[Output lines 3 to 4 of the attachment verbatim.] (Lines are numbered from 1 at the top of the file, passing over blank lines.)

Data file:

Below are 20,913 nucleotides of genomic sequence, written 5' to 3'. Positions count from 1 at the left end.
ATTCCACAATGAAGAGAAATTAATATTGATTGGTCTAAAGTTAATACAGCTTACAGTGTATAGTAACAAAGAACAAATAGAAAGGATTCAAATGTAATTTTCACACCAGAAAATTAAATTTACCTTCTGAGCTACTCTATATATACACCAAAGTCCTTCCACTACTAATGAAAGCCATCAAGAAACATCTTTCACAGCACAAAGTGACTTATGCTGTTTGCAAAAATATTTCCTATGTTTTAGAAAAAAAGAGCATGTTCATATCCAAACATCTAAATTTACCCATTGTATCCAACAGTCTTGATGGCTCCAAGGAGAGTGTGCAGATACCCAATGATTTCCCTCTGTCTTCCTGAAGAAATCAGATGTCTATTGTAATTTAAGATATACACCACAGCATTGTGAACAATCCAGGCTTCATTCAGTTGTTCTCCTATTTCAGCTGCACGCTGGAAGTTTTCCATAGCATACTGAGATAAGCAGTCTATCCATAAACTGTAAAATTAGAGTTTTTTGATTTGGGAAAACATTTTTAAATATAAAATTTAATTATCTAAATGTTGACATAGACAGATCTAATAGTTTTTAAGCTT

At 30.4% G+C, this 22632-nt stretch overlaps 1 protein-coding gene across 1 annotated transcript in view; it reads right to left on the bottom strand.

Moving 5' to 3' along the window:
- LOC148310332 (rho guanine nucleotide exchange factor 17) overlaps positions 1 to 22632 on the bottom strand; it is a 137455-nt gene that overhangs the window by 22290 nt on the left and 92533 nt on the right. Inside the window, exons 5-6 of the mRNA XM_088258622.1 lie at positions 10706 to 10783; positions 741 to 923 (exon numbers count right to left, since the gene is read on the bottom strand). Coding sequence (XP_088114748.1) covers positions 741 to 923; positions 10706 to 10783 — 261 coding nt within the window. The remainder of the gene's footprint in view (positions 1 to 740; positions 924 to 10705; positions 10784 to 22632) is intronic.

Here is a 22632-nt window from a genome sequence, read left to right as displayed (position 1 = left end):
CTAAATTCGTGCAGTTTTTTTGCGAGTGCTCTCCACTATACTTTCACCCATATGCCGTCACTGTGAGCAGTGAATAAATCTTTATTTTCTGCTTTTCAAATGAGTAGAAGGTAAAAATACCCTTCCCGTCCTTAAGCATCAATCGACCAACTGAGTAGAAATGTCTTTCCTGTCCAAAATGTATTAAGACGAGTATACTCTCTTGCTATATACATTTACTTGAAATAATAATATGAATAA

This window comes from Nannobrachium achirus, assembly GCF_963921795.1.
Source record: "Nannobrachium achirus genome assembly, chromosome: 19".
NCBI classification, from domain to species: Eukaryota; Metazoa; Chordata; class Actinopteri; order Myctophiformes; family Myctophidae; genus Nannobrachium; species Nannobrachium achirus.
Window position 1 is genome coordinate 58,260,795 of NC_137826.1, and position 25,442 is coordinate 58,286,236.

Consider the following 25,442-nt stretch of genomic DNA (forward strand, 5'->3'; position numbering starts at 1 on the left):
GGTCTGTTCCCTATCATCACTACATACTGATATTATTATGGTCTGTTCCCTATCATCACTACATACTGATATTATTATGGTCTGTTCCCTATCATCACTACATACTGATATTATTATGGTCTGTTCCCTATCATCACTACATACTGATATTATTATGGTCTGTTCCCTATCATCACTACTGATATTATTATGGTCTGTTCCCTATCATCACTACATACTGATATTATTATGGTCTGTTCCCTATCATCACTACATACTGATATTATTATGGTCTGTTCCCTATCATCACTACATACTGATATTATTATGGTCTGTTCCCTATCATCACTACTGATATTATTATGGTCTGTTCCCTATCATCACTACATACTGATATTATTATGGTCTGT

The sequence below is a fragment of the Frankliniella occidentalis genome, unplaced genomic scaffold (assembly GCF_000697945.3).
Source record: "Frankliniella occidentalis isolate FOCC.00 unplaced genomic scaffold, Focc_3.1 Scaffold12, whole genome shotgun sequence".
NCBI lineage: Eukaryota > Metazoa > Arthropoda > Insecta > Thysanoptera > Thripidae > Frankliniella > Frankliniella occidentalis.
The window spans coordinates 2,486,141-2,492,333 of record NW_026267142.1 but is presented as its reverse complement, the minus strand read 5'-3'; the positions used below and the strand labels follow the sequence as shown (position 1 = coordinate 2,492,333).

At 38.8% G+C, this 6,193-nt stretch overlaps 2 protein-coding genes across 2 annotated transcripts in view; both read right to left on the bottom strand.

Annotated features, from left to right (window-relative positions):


At 30.4% G+C, this 22632-nt stretch overlaps 1 protein-coding gene across 1 annotated transcript in view; it reads right to left on the bottom strand.

Moving 5' to 3' along the window: